The Cerebral Cortex of the Pygmy Hippopotamus, Hexaprotodon liberiensis (Cetartiodactyla, Hippopotamidae): MRI, Cytoarchitecture, and Neuronal Morphology

Camilla Butti, R. Ewan fordyce, Mary Ann Raghanti, Xiaosi Gu, Christopher J. Bonar, Bridget A. Wicinski, Edmund W. Wong, Jessica Roman, Alanna Brake, Emily Eaves, Muhammad A. Spocter, Cheuk Y. Tang, Bob Jacobs, Chet C. Sherwood, Patrick R. Hof

Research output: Contribution to journalArticlepeer-review

38 Scopus citations


The structure of the hippopotamus brain is virtually unknown because few studies have examined more than its external morphology. In view of their semiaquatic lifestyle and phylogenetic relatedness to cetaceans, the brain of hippopotamuses represents a unique opportunity for better understanding the selective pressures that have shaped the organization of the brain during the evolutionary process of adaptation to an aquatic environment. Here we examined the histology of the cerebral cortex of the pygmy hippopotamus (Hexaprotodon liberiensis) by means of Nissl, Golgi, and calretinin (CR) immunostaining, and provide a magnetic resonance imaging (MRI) structural and volumetric dataset of the anatomy of its brain. We calculated the corpus callosum area/brain mass ratio (CCA/BM), the gyrencephalic index (GI), the cerebellar quotient (CQ), and the cerebellar index (CI). Results indicate that the cortex of H. liberiensis shares one feature exclusively with cetaceans (the lack of layer IV across the entire cerebral cortex), other features exclusively with artiodactyls (e.g., the morphologiy of CR-immunoreactive multipolar neurons in deep cortical layers, gyrencephalic index values, hippocampus and cerebellum volumetrics), and others with at least some species of cetartiodactyls (e.g., the presence of a thick layer I, the pattern of distribution of CR-immunoreactive neurons, the presence of von Economo neurons, clustering of layer II in the occipital cortex). The present study thus provides a comprehensive dataset of the neuroanatomy of H. liberiensis that sets the ground for future comparative studies including the larger Hippopotamus amphibius. Anat Rec, 297:670-700, 2014.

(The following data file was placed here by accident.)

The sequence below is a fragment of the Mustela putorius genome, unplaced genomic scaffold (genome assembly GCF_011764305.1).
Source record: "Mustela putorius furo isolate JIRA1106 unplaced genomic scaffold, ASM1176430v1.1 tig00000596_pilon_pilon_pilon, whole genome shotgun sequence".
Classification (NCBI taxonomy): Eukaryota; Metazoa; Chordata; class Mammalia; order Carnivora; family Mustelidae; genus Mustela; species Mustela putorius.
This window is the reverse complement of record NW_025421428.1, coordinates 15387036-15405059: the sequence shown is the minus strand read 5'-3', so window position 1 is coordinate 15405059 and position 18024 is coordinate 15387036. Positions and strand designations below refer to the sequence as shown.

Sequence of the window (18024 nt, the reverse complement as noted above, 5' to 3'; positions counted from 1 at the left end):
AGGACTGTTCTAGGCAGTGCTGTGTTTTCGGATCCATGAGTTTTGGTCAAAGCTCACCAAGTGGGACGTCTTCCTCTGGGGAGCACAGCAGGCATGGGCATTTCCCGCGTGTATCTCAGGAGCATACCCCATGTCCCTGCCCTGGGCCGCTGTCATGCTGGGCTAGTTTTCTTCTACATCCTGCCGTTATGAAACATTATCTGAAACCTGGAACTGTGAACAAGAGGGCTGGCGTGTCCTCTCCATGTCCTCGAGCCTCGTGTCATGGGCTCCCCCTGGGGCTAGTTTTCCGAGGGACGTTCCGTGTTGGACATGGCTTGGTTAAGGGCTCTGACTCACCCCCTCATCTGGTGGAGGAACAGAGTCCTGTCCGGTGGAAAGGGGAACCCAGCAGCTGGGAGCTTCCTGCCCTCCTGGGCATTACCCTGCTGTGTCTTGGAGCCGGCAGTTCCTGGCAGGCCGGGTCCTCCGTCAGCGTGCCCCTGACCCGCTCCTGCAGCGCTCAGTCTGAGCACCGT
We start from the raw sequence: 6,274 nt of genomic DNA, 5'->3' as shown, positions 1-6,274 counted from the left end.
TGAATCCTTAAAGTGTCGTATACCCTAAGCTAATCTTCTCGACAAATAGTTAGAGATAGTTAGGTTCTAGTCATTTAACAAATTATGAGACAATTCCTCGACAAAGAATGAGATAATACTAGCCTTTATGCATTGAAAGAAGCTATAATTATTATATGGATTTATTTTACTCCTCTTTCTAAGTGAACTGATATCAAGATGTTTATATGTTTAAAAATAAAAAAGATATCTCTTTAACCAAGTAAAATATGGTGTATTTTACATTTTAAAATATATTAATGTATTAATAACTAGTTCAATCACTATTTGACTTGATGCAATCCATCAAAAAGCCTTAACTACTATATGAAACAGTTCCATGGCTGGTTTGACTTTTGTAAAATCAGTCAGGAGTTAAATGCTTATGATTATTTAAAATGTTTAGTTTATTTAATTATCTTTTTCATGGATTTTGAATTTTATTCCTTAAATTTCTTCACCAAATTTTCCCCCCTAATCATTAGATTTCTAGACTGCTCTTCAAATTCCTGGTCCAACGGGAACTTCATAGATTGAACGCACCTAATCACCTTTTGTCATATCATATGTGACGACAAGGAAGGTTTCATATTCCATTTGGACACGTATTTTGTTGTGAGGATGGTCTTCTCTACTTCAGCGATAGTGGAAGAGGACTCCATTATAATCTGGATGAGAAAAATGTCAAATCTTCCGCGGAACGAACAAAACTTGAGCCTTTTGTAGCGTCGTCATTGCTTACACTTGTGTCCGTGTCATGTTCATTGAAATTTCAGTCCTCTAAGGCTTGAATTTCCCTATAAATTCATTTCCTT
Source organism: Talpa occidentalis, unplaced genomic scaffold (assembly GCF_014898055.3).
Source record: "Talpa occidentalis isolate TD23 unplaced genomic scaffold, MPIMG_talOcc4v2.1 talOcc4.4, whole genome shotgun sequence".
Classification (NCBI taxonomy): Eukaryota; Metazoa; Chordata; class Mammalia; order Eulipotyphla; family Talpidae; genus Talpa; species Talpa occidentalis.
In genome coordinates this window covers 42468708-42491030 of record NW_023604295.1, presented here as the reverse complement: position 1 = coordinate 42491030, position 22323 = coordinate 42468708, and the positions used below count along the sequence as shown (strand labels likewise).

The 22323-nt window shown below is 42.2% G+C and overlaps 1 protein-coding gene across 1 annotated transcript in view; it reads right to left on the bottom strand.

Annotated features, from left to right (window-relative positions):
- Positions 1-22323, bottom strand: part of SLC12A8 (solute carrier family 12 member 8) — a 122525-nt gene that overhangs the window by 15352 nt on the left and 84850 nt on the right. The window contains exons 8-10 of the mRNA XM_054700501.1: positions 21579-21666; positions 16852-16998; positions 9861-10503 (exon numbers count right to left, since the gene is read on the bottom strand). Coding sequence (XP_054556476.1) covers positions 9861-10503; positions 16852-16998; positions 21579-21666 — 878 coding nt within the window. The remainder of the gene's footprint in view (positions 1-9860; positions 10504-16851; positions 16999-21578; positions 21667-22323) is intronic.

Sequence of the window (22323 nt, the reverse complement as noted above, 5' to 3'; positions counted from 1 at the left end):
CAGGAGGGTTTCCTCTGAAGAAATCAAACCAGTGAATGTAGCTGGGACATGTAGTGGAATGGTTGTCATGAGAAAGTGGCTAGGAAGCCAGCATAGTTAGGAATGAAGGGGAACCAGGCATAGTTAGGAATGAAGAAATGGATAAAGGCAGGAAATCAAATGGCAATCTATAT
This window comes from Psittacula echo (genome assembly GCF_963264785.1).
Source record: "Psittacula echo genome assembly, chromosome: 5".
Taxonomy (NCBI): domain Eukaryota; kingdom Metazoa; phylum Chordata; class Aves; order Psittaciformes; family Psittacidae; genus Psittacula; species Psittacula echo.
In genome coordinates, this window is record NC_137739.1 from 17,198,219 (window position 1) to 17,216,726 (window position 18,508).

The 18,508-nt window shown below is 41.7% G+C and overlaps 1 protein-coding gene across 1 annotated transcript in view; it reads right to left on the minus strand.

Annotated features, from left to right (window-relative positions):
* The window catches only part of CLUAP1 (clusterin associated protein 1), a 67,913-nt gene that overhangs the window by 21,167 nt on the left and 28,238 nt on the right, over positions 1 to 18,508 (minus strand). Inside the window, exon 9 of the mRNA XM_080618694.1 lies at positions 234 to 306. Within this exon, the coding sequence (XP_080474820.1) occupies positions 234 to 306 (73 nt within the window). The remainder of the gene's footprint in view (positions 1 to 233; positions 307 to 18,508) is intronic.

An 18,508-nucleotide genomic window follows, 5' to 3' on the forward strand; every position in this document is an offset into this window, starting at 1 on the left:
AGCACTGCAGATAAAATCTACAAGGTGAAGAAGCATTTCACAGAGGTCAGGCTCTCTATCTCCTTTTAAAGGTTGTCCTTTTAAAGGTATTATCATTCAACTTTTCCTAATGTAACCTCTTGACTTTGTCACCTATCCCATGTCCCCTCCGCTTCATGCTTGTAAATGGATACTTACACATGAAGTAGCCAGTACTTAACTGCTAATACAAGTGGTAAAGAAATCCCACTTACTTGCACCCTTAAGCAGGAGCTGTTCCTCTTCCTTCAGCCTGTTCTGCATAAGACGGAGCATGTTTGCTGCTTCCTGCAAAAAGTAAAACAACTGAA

Original languageEnglish
Pages (from-to)670-700
Number of pages31
JournalAnatomical Record
Issue number4
StatePublished - Apr 2014


  • Artiodactyls
  • Cetaceans
  • Cytoarchitecture
  • Hippopotamids
  • Mammalian evolution
  • Neocortex


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